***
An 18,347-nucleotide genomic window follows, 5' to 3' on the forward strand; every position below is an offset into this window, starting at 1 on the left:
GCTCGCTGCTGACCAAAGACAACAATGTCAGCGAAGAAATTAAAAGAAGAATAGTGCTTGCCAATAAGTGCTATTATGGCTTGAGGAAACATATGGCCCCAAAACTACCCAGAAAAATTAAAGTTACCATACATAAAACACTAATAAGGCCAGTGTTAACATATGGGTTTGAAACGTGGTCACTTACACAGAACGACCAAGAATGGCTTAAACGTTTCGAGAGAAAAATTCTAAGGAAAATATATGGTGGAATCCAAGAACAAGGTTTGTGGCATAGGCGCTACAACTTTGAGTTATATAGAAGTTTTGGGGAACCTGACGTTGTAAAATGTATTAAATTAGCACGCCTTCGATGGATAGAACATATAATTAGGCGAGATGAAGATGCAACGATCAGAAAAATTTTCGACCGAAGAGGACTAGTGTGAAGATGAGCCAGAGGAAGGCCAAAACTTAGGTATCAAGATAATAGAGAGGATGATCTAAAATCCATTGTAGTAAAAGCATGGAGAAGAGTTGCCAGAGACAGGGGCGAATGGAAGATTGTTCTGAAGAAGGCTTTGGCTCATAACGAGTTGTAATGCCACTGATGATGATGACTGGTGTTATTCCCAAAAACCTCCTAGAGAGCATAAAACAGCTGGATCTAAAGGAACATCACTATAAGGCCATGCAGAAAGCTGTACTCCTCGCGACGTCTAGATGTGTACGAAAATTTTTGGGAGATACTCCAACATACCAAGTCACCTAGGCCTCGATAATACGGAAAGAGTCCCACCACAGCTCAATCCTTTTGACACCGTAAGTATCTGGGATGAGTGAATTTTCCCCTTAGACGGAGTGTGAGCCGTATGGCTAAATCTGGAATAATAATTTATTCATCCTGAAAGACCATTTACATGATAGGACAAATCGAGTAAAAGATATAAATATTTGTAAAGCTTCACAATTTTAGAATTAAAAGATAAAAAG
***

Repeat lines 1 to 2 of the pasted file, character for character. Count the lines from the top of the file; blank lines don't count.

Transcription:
An 18,347-nucleotide genomic window follows, 5' to 3' on the forward strand; every position below is an offset into this window, starting at 1 on the left:
GCTCGCTGCTGACCAAAGACAACAATGTCAGCGAAGAAATTAAAAGAAGAATAGTGCTTGCCAATAAGTGCTATTATGGCTTGAGGAAACATATGGCCCCAAAACTACCCAGAAAAATTAAAGTTACCATACATAAAACACTAATAAGGCCAGTGTTAACATATGGGTTTGAAACGTGGTCACTTACACAGAACGACCAAGAATGGCTTAAACGTTTCGAGAGAAAAATTCTAAGGAAAATATATGGTGGAATCCAAGAACAAGGTTTGTGGCATAGGCGCTACAACTTTGAGTTATATAGAAGTTTTGGGGAACCTGACGTTGTAAAATGTATTAAATTAGCACGCCTTCGATGGATAGAACATATAATTAGGCGAGATGAAGATGCAACGATCAGAAAAATTTTCGACCGAAGAGGACTAGTGTGAAGATGAGCCAGAGGAAGGCCAAAACTTAGGTATCAAGATAATAGAGAGGATGATCTAAAATCCATTGTAGTAAAAGCATGGAGAAGAGTTGCCAGAGACAGGGGCGAATGGAAGATTGTTCTGAAGAAGGCTTTGGCTCATAACGAGTTGTAATGCCACTGATGATGATGACTGGTGTTATTCCCAAAAACCTCCTAGAGAGCATAAAACAGCTGGATCTAAAGGAACATCACTATAAGGCCATGCAGAAAGCTGTACTCCTCGCGACGTCTAGATGTGTACGAAAATTTTTGGGAGATACTCCAACATACCAAGTCACCTAGGCCTCGATAATACGGAAAGAGTCCCACCACAGCTCAATCCTTTTGACACCGTAAGTATCTGGGATGAGTGAATTTTCCCCTTAGACGGAGTGTGAGCCGTATGGCTAAATCTGGAATAATAATTTATTCATCCTGAAAGACCATTTACATGATAGGACAAATCGAGTAAAAGATATAAATATTTGTAAAGCTTCACAATTTTAGAATTAAAAGATAAAAAG